• Simon Haigh

Effective Deal-making: part 2


In the second in a series of articles on effective deal-making, I look in more detail at the first two Ps for successful deal-making – principles and planning.

Principles

Create a clear strategy

Business is unpredictable. Deal-closing in business is even more unpredictable. It has its own particular set of obstacles, difficulties and surprises that invariably arise. Ego, dubious business ethics, corrupt practices, a ‘head in the sand’ mentality, anger, greed and so on add extra layers of uncertainty. Many things can go wrong in a deal-closing journey, such as derailing tactics from the other side, unhelpful egos among the stakeholders, internal or external blockages, or simply that the business environment changes during the deal-closing process.

Following a clear strategy, using in-depth planning, engaging the right people, ensuring stringent and exacting execution, experience, intuition, good communication skills, empathy, persistence and constant monitoring are all essential ingredients for ensuring successful deal-closing. You also need to be flexible and to learn from successes and mistakes in prior deals.

Every deal is comprised (to a greater or lesser extent) of the same underlying principles and directions. Good deal-closers engage certain skills and techniques that maximise the chances of deal-closing success. Good deal-closers know how to play the ‘deal game’. Having a clear business strategic intent for the deal in question and communicating it openly to staff is essential for obtaining their ‘buy-in’, which in turn helps with executing the deal.

Broader than selling or negotiating

Both good selling and negotiating skills are essential components of the successful deal-closer’s armoury, and exist alongside other skills and techniques that a good deal-closer can call upon. The same applies for lawyers, whether in private practice or in-house. Selling requires skills of persuasion, which we all have in us, to varying degrees, from an early age. Selling is essentially the act of persuading the other side to provide you with what you want. Remember stamping your feet to get what you wanted as a child? Persuading, convincing and, therefore, selling are some of the most natural, familiar and oldest human skills.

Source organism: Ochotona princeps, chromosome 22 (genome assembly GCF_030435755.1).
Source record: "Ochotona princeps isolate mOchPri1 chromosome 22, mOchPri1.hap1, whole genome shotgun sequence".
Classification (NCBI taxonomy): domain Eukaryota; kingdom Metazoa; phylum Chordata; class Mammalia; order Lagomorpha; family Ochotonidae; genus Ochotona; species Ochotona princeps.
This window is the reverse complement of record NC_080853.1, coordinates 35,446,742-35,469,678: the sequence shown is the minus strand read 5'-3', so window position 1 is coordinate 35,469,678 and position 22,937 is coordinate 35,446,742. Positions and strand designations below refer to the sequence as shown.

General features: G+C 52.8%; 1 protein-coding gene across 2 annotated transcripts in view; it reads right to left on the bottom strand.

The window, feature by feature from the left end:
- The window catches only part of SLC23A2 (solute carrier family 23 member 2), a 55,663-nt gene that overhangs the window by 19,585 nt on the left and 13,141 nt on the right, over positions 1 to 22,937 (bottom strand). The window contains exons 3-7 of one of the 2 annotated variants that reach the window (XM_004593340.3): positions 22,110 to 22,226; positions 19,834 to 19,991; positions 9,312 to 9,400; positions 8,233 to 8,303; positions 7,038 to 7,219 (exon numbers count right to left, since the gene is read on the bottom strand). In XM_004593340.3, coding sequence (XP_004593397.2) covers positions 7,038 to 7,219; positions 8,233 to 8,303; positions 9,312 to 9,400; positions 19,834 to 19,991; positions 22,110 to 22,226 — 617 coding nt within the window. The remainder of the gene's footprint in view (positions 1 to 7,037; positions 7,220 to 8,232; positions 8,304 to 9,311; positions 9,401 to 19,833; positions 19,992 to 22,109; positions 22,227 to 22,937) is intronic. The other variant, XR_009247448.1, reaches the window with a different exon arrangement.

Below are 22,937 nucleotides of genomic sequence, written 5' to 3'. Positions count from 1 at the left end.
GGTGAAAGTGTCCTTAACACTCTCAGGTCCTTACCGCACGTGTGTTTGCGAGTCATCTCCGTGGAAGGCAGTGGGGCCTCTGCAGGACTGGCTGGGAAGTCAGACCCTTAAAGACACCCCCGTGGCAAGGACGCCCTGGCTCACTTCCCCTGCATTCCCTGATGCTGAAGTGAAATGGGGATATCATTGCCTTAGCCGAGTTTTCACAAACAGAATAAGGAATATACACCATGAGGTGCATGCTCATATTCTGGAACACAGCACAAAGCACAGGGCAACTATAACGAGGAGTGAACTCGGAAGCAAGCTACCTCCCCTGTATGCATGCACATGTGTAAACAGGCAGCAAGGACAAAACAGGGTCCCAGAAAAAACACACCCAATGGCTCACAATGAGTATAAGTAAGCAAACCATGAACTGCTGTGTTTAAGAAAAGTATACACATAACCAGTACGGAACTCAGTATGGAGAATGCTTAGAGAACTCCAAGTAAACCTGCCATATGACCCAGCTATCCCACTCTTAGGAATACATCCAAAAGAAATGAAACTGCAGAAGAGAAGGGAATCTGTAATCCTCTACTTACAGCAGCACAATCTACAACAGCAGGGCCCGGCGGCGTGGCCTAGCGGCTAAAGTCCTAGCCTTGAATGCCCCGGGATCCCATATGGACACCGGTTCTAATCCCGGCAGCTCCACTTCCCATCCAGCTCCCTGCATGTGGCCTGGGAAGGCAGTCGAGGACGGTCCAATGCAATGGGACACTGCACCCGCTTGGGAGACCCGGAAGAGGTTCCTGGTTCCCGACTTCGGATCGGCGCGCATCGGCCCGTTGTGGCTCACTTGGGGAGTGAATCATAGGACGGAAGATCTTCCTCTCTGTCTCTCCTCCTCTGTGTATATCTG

An accomplished salesperson can navigate the differences in objectives, drivers, viewpoints, prejudices and even cultural differences between them and their customers. That said, ever-lurking to counter our innate skills of persuasion are (the equally powerful) ego, anger, greed, ignorance and self-centeredness which at any time can derail a deal. But there are a number of mechanisms a good deal-closer can use to minimise these very basic, yet powerful, human factors. In sales, the seller’s unique selling value proposition – the thing that differentiates the opportunity in the other side’s mind from an alternative – is the key reason why the other party gives the deal-closer what they want.